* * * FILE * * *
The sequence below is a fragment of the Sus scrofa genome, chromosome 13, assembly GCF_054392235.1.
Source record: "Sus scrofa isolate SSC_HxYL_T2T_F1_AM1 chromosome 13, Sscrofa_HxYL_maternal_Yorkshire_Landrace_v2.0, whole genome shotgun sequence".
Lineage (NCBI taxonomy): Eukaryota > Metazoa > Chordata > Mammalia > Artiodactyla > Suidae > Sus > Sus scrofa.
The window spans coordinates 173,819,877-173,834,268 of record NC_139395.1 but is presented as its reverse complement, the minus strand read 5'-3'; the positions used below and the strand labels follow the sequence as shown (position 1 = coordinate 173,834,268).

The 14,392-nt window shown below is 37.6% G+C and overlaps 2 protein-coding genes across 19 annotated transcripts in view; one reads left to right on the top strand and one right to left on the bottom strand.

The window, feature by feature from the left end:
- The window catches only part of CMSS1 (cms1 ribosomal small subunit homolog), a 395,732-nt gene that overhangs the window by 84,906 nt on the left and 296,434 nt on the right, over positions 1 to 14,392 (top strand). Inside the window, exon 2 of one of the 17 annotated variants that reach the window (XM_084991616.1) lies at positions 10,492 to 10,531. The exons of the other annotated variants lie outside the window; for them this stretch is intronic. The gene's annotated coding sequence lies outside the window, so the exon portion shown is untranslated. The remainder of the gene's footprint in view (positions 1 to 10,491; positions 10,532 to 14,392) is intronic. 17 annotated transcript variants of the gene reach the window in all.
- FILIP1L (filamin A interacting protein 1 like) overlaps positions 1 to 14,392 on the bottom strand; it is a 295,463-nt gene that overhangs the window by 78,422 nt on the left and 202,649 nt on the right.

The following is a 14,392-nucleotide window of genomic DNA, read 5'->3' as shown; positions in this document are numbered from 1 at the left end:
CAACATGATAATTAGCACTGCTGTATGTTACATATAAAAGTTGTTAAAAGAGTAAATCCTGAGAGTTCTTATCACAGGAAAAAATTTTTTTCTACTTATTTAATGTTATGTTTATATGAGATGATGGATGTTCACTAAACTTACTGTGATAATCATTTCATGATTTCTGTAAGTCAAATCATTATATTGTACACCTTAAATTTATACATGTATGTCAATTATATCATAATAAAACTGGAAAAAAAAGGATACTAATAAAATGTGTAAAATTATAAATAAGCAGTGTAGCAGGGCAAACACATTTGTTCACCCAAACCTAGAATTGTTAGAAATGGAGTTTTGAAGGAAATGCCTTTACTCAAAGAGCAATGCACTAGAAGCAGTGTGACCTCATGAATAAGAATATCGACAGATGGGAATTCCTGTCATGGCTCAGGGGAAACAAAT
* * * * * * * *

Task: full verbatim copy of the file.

The sequence below is a fragment of the Sus scrofa genome, chromosome 13, assembly GCF_054392235.1.
Source record: "Sus scrofa isolate SSC_HxYL_T2T_F1_AM1 chromosome 13, Sscrofa_HxYL_maternal_Yorkshire_Landrace_v2.0, whole genome shotgun sequence".
Lineage (NCBI taxonomy): Eukaryota > Metazoa > Chordata > Mammalia > Artiodactyla > Suidae > Sus > Sus scrofa.
The window spans coordinates 173,819,877-173,834,268 of record NC_139395.1 but is presented as its reverse complement, the minus strand read 5'-3'; the positions used below and the strand labels follow the sequence as shown (position 1 = coordinate 173,834,268).

The 14,392-nt window shown below is 37.6% G+C and overlaps 2 protein-coding genes across 19 annotated transcripts in view; one reads left to right on the top strand and one right to left on the bottom strand.

The window, feature by feature from the left end:
- The window catches only part of CMSS1 (cms1 ribosomal small subunit homolog), a 395,732-nt gene that overhangs the window by 84,906 nt on the left and 296,434 nt on the right, over positions 1 to 14,392 (top strand). Inside the window, exon 2 of one of the 17 annotated variants that reach the window (XM_084991616.1) lies at positions 10,492 to 10,531. The exons of the other annotated variants lie outside the window; for them this stretch is intronic. The gene's annotated coding sequence lies outside the window, so the exon portion shown is untranslated. The remainder of the gene's footprint in view (positions 1 to 10,491; positions 10,532 to 14,392) is intronic. 17 annotated transcript variants of the gene reach the window in all.
- FILIP1L (filamin A interacting protein 1 like) overlaps positions 1 to 14,392 on the bottom strand; it is a 295,463-nt gene that overhangs the window by 78,422 nt on the left and 202,649 nt on the right.

The following is a 14,392-nucleotide window of genomic DNA, read 5'->3' as shown; positions in this document are numbered from 1 at the left end:
CAACATGATAATTAGCACTGCTGTATGTTACATATAAAAGTTGTTAAAAGAGTAAATCCTGAGAGTTCTTATCACAGGAAAAAATTTTTTTCTACTTATTTAATGTTATGTTTATATGAGATGATGGATGTTCACTAAACTTACTGTGATAATCATTTCATGATTTCTGTAAGTCAAATCATTATATTGTACACCTTAAATTTATACATGTATGTCAATTATATCATAATAAAACTGGAAAAAAAAGGATACTAATAAAATGTGTAAAATTATAAATAAGCAGTGTAGCAGGGCAAACACATTTGTTCACCCAAACCTAGAATTGTTAGAAATGGAGTTTTGAAGGAAATGCCTTTACTCAAAGAGCAATGCACTAGAAGCAGTGTGACCTCATGAATAAGAATATCGACAGATGGGAATTCCTGTCATGGCTCAGGGGAAACAAAT